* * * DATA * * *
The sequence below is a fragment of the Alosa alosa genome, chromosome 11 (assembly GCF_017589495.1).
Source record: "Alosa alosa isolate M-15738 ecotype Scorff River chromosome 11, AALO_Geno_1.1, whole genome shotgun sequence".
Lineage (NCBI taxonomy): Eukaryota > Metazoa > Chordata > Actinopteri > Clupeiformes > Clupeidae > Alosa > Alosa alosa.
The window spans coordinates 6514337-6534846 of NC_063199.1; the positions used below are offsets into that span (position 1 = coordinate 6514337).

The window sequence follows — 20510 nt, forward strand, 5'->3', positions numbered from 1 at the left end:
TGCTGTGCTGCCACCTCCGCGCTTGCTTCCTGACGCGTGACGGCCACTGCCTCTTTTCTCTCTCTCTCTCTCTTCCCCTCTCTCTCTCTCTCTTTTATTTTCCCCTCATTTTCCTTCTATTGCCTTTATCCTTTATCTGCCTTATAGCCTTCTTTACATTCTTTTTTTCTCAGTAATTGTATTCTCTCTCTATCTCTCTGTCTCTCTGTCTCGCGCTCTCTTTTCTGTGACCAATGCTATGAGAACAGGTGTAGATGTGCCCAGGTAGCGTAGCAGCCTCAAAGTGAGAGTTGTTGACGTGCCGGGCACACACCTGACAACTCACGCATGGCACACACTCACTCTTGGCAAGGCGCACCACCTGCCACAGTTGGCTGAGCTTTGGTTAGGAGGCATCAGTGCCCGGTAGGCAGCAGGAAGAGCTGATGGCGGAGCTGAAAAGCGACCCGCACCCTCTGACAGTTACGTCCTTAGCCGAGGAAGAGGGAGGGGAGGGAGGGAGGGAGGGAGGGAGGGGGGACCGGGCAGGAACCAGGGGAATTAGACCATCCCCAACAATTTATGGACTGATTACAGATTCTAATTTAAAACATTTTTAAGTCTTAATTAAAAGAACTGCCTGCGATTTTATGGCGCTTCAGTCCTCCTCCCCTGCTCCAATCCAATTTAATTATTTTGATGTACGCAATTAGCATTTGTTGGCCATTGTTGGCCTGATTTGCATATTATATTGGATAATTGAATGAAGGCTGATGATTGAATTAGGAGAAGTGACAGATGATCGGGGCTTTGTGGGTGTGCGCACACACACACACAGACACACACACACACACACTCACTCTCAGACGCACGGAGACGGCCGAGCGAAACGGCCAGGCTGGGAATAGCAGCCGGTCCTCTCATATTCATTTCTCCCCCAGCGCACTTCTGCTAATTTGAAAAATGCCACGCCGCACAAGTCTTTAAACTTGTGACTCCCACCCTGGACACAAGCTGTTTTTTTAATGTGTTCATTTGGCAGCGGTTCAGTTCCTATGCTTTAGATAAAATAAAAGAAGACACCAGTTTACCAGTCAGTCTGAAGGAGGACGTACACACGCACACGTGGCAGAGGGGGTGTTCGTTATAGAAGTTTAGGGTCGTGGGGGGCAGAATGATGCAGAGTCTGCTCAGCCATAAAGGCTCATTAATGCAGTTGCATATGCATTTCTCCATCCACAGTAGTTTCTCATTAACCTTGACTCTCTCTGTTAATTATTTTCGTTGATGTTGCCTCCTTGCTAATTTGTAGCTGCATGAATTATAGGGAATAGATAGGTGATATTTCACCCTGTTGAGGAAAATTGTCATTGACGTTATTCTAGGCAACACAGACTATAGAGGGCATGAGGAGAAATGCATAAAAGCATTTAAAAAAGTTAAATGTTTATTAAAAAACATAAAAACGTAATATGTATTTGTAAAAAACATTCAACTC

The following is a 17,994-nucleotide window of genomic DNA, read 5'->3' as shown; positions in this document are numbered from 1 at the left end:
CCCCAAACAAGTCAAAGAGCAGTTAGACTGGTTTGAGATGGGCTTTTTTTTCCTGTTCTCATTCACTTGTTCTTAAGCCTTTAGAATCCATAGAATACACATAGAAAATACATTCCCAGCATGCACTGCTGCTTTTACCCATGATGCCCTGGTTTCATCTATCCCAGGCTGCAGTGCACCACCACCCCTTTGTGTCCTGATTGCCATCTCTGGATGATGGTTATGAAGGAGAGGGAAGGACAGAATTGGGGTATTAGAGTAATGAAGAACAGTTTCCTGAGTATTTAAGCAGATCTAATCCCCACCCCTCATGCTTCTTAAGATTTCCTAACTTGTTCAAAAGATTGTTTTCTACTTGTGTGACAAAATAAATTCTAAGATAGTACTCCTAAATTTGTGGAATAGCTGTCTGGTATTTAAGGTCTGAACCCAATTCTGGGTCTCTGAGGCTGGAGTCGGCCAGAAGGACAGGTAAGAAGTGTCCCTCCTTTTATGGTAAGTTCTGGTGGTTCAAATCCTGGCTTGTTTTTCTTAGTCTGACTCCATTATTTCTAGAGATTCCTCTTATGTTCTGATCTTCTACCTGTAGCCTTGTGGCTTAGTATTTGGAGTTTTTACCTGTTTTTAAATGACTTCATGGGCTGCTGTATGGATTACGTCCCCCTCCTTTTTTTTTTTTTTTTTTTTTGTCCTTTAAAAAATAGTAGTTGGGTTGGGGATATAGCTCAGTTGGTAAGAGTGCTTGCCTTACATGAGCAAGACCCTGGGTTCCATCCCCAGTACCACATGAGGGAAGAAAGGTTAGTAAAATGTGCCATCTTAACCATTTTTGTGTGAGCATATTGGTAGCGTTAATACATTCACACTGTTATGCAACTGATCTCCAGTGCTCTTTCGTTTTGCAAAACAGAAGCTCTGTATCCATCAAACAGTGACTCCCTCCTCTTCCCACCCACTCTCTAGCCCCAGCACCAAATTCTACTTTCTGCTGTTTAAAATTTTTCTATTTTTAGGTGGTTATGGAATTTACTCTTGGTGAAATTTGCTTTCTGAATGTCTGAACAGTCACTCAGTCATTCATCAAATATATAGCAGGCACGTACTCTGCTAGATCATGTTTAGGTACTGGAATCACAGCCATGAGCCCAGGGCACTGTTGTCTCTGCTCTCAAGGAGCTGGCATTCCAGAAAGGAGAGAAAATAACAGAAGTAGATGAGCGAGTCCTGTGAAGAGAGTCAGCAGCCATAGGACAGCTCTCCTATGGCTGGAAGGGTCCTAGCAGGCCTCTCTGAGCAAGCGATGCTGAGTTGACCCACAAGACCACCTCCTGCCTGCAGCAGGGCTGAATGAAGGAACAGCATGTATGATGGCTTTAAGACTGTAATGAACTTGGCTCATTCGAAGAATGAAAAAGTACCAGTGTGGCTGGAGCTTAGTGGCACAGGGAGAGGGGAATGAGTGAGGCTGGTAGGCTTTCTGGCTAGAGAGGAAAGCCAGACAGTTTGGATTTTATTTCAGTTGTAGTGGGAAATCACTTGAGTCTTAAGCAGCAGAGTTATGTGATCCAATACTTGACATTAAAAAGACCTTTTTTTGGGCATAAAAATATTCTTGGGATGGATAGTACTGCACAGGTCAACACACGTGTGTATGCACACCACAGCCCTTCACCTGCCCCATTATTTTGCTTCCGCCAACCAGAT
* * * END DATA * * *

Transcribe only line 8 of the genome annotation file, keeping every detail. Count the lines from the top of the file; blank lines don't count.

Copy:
CCCCAAACAAGTCAAAGAGCAGTTAGACTGGTTTGAGATGGGCTTTTTTTTCCTGTTCTCATTCACTTGTTCTTAAGCCTTTAGAATCCATAGAATACACATAGAAAATACATTCCCAGCATGCACTGCTGCTTTTACCCATGATGCCCTGGTTTCATCTATCCCAGGCTGCAGTGCACCACCACCCCTTTGTGTCCTGATTGCCATCTCTGGATGATGGTTATGAAGGAGAGGGAAGGACAGAATTGGGGTATTAGAGTAATGAAGAACAGTTTCCTGAGTATTTAAGCAGATCTAATCCCCACCCCTCATGCTTCTTAAGATTTCCTAACTTGTTCAAAAGATTGTTTTCTACTTGTGTGACAAAATAAATTCTAAGATAGTACTCCTAAATTTGTGGAATAGCTGTCTGGTATTTAAGGTCTGAACCCAATTCTGGGTCTCTGAGGCTGGAGTCGGCCAGAAGGACAGGTAAGAAGTGTCCCTCCTTTTATGGTAAGTTCTGGTGGTTCAAATCCTGGCTTGTTTTTCTTAGTCTGACTCCATTATTTCTAGAGATTCCTCTTATGTTCTGATCTTCTACCTGTAGCCTTGTGGCTTAGTATTTGGAGTTTTTACCTGTTTTTAAATGACTTCATGGGCTGCTGTATGGATTACGTCCCCCTCCTTTTTTTTTTTTTTTTTTTTTGTCCTTTAAAAAATAGTAGTTGGGTTGGGGATATAGCTCAGTTGGTAAGAGTGCTTGCCTTACATGAGCAAGACCCTGGGTTCCATCCCCAGTACCACATGAGGGAAGAAAGGTTAGTAAAATGTGCCATCTTAACCATTTTTGTGTGAGCATATTGGTAGCGTTAATACATTCACACTGTTATGCAACTGATCTCCAGTGCTCTTTCGTTTTGCAAAACAGAAGCTCTGTATCCATCAAACAGTGACTCCCTCCTCTTCCCACCCACTCTCTAGCCCCAGCACCAAATTCTACTTTCTGCTGTTTAAAATTTTTCTATTTTTAGGTGGTTATGGAATTTACTCTTGGTGAAATTTGCTTTCTGAATGTCTGAACAGTCACTCAGTCATTCATCAAATATATAGCAGGCACGTACTCTGCTAGATCATGTTTAGGTACTGGAATCACAGCCATGAGCCCAGGGCACTGTTGTCTCTGCTCTCAAGGAGCTGGCATTCCAGAAAGGAGAGAAAATAACAGAAGTAGATGAGCGAGTCCTGTGAAGAGAGTCAGCAGCCATAGGACAGCTCTCCTATGGCTGGAAGGGTCCTAGCAGGCCTCTCTGAGCAAGCGATGCTGAGTTGACCCACAAGACCACCTCCTGCCTGCAGCAGGGCTGAATGAAGGAACAGCATGTATGATGGCTTTAAGACTGTAATGAACTTGGCTCATTCGAAGAATGAAAAAGTACCAGTGTGGCTGGAGCTTAGTGGCACAGGGAGAGGGGAATGAGTGAGGCTGGTAGGCTTTCTGGCTAGAGAGGAAAGCCAGACAGTTTGGATTTTATTTCAGTTGTAGTGGGAAATCACTTGAGTCTTAAGCAGCAGAGTTATGTGATCCAATACTTGACATTAAAAAGACCTTTTTTTGGGCATAAAAATATTCTTGGGATGGATAGTACTGCACAGGTCAACACACGTGTGTATGCACACCACAGCCCTTCACCTGCCCCATTATTTTGCTTCCGCCAACCAGAT